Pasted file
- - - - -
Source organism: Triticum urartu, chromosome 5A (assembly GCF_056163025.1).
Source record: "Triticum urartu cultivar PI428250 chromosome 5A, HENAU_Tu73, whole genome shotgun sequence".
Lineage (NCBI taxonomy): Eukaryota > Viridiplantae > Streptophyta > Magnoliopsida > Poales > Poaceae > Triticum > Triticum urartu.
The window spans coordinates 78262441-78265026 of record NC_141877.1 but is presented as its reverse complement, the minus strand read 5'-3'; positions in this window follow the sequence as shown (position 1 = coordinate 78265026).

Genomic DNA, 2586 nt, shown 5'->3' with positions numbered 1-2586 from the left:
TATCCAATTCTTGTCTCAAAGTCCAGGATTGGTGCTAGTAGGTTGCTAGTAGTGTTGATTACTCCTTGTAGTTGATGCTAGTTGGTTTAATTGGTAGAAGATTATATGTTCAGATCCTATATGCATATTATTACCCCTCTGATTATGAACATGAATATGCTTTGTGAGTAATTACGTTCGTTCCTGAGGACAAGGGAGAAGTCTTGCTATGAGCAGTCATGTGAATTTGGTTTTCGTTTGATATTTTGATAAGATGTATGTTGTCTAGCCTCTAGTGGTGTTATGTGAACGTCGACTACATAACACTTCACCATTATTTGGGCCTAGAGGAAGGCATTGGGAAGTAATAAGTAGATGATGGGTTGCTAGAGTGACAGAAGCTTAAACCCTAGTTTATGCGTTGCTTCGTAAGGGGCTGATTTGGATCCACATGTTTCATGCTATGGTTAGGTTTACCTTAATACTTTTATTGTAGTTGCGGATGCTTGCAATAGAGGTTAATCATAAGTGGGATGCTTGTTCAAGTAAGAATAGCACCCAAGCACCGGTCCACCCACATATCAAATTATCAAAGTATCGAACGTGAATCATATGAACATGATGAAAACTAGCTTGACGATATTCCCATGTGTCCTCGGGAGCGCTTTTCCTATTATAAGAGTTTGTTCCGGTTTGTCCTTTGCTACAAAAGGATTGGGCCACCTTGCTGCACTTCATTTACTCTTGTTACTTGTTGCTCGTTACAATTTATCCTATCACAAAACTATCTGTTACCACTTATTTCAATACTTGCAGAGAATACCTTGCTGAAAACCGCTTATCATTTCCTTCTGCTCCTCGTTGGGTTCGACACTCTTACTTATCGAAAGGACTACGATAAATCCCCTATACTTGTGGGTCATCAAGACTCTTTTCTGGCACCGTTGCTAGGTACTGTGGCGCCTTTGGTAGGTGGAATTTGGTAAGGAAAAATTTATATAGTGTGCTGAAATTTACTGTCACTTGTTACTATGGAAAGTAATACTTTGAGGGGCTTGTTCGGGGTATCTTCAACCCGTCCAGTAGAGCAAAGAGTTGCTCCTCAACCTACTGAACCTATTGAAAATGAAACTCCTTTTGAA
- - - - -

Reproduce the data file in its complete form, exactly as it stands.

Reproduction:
Source organism: Triticum urartu, chromosome 5A (assembly GCF_056163025.1).
Source record: "Triticum urartu cultivar PI428250 chromosome 5A, HENAU_Tu73, whole genome shotgun sequence".
Lineage (NCBI taxonomy): Eukaryota > Viridiplantae > Streptophyta > Magnoliopsida > Poales > Poaceae > Triticum > Triticum urartu.
The window spans coordinates 78262441-78265026 of record NC_141877.1 but is presented as its reverse complement, the minus strand read 5'-3'; positions in this window follow the sequence as shown (position 1 = coordinate 78265026).

Genomic DNA, 2586 nt, shown 5'->3' with positions numbered 1-2586 from the left:
TATCCAATTCTTGTCTCAAAGTCCAGGATTGGTGCTAGTAGGTTGCTAGTAGTGTTGATTACTCCTTGTAGTTGATGCTAGTTGGTTTAATTGGTAGAAGATTATATGTTCAGATCCTATATGCATATTATTACCCCTCTGATTATGAACATGAATATGCTTTGTGAGTAATTACGTTCGTTCCTGAGGACAAGGGAGAAGTCTTGCTATGAGCAGTCATGTGAATTTGGTTTTCGTTTGATATTTTGATAAGATGTATGTTGTCTAGCCTCTAGTGGTGTTATGTGAACGTCGACTACATAACACTTCACCATTATTTGGGCCTAGAGGAAGGCATTGGGAAGTAATAAGTAGATGATGGGTTGCTAGAGTGACAGAAGCTTAAACCCTAGTTTATGCGTTGCTTCGTAAGGGGCTGATTTGGATCCACATGTTTCATGCTATGGTTAGGTTTACCTTAATACTTTTATTGTAGTTGCGGATGCTTGCAATAGAGGTTAATCATAAGTGGGATGCTTGTTCAAGTAAGAATAGCACCCAAGCACCGGTCCACCCACATATCAAATTATCAAAGTATCGAACGTGAATCATATGAACATGATGAAAACTAGCTTGACGATATTCCCATGTGTCCTCGGGAGCGCTTTTCCTATTATAAGAGTTTGTTCCGGTTTGTCCTTTGCTACAAAAGGATTGGGCCACCTTGCTGCACTTCATTTACTCTTGTTACTTGTTGCTCGTTACAATTTATCCTATCACAAAACTATCTGTTACCACTTATTTCAATACTTGCAGAGAATACCTTGCTGAAAACCGCTTATCATTTCCTTCTGCTCCTCGTTGGGTTCGACACTCTTACTTATCGAAAGGACTACGATAAATCCCCTATACTTGTGGGTCATCAAGACTCTTTTCTGGCACCGTTGCTAGGTACTGTGGCGCCTTTGGTAGGTGGAATTTGGTAAGGAAAAATTTATATAGTGTGCTGAAATTTACTGTCACTTGTTACTATGGAAAGTAATACTTTGAGGGGCTTGTTCGGGGTATCTTCAACCCGTCCAGTAGAGCAAAGAGTTGCTCCTCAACCTACTGAACCTATTGAAAATGAAACTCCTTTTGAA